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I want to clone a collection with the following method and I want to know if it can be optimized:

public T CloneCollection<T>(IEmployees employees) where T : IEmployees, new()
{
    T collection = new T();
    foreach (IEmployee employee in employees)
    {
        collection.Add(employee);
    }
    return collection;
}

These are the other classes which are related to the method above:

public class RegularEmployee : Entities, IEmployee
{
//properties
}

public class User : Entities, IEmployee
{
//properties
}

public class Manager : Entities, IEmployee
{
//properties
}

public class ManagerCollection : List<Manager>, IEmployees
{
   void Add(IEmployee employee);
}

public class RegularEmployeeCollection : List<RegularEmployee>, IEmployees
{
   void Add(IEmployee employee);
}

public class UserCollection : List<User>, IEmployees
{
   void Add(IEmployee employee);
}
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  • 1
    \$\begingroup\$ Can you provide the code for IEmployee, IEmployees and also the code behind Add methods from your xxxCollection types? CodeReview requires that all relevant code is provided. \$\endgroup\$ – Alexei Apr 8 '16 at 20:37
  • \$\begingroup\$ How about a HumanBeing, or some such base class - perhaps an abstract class - and implement Clone there. And perhaps the way to clone in this case is to serialize the object and then un-serialize it; which of course effectively makes a copy. \$\endgroup\$ – radarbob Apr 9 '16 at 23:19
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You can replace your loop with AddRange():

public T CloneCollection<T>(IEmployees employees) where T : IEmployees, new()
{
    T collection = new T();
    collection.AddRange(employees);
}

Additional thought:

Note that your solution and this solution are simply cloning the list and not the items in the list. If you update an Employee, the employee will be modified in both lists. If this is NOT the desired behavior, you will need to clone each employee as well.

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Review

Your code does not clone a collection. It creates one and assigns the values of the specified source collection to it. It also lacks proper generics to make this usable for other types of collections.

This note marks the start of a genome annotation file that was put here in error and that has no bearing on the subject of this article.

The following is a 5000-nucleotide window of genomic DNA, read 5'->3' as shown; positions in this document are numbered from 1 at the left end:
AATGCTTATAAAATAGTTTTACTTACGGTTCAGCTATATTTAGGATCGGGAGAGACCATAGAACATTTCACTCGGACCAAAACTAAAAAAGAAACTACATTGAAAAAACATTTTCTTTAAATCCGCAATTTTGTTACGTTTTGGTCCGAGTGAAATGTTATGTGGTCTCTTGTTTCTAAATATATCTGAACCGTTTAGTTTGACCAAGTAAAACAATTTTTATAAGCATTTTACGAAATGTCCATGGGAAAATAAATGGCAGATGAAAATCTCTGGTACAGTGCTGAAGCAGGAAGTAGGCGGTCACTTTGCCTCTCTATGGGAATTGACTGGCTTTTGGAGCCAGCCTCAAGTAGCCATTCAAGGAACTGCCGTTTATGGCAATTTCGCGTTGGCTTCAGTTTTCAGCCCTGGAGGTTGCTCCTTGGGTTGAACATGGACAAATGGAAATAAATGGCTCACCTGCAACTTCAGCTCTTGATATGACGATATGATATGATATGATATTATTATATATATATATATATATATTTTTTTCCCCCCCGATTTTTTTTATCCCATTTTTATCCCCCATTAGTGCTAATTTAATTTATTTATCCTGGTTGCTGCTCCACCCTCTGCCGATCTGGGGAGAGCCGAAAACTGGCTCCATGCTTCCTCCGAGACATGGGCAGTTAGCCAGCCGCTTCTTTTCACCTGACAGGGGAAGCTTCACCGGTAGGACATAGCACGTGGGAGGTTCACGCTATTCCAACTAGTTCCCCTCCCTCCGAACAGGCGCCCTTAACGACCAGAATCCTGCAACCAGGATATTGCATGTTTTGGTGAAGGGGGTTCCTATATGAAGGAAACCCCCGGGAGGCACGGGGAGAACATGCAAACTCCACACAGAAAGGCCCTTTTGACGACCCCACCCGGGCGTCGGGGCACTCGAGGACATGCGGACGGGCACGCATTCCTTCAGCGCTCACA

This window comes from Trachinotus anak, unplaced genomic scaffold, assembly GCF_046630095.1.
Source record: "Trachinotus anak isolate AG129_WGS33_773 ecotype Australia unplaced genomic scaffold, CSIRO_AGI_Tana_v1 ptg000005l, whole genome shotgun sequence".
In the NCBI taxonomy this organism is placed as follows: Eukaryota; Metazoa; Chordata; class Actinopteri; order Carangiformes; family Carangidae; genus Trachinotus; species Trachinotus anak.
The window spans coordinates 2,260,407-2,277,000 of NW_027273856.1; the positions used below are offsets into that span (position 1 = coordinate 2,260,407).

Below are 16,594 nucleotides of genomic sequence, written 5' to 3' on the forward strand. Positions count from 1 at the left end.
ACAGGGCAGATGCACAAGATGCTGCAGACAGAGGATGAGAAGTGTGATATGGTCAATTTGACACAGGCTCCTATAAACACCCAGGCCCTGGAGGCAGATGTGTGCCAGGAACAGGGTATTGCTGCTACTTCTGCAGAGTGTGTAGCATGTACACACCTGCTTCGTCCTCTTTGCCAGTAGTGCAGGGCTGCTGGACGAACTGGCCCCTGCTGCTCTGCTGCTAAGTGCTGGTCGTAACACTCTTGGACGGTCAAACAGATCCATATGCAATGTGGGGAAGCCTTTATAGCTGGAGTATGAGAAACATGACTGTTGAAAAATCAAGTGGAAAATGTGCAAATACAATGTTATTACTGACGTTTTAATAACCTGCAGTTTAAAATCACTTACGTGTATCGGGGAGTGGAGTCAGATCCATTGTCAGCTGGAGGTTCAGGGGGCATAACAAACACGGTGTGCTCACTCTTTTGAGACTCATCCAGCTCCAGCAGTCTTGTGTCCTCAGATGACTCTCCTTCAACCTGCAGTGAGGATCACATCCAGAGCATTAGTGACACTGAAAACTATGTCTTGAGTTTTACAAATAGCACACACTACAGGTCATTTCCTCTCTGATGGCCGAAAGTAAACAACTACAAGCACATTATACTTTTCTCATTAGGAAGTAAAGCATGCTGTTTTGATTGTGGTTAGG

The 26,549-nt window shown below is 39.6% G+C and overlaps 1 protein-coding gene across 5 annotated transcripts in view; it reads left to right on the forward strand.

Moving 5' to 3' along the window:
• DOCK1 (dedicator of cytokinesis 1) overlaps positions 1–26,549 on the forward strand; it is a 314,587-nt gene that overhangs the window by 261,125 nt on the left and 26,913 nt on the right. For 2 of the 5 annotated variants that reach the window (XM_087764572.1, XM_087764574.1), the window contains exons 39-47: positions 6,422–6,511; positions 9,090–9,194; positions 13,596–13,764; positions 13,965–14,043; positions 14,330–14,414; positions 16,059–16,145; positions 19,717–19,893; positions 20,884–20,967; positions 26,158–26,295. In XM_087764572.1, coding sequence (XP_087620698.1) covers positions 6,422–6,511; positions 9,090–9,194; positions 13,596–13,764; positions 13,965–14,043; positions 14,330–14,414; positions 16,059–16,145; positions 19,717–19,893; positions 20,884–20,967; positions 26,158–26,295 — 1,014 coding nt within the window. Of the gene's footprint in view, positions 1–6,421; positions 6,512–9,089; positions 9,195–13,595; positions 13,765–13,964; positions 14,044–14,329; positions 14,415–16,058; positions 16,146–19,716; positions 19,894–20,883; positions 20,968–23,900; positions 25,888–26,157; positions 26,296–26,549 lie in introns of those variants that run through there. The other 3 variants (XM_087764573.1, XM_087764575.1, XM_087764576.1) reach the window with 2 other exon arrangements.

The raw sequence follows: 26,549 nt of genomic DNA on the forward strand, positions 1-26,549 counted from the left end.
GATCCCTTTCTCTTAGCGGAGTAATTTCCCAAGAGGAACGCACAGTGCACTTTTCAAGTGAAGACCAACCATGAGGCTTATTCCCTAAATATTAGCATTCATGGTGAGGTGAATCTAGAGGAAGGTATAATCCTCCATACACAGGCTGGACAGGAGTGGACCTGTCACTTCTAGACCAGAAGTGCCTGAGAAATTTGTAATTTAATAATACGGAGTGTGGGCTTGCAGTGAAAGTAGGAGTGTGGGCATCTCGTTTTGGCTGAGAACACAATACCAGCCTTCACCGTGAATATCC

public T CloneCollection<T>(IEmployees employees) where T : IEmployees, new()
{
    // creates a target collection
    T collection = new T();

    // assigns items from source to target
    foreach (IEmployee employee in employees)
    {
        collection.Add(employee);
    }
    return collection;
}

Cloning a collection is ambiguously defined. It does not state whether the items should be cloned as well.

Shallow Clone

A shallow clone of a collection is a new instance, holding references to the same items as the source collection.

public static T ShallowClone<T, TItem>(T source) where T : ICollection<TItem>, new()
{
    var target = new T();
    foreach (var item in source)
    {
        target.Add(item);
    }
    return target;
}

I don't really see a use case for this. It's better using common collections or creating overloaded constructors on custom collections that take IEnumerable<T> as input. If your custom collection inherits from List<T> you should take advantage of AddRange.

Deep Clone

A deep clone of a collection is a new instance with clones of the source items. Make sure the items implement ICloneable. If you want to provide deep-cloning for items that do not implement this interface, you'd have to create an overload of DeepClone that uses a default strategy for deep-cloning items. This is elaborated in this post.

public static T DeepClone<T, TItem>(T source) 
    where T : ICollection<TItem>, new()
    where TItem : ICloneable
{
    var target = new T();
    foreach (var item in source)
    {
        target.Add(item == null ? null : item.Clone());
    }
    return target;
}

Checking input for null is left out for brevity.

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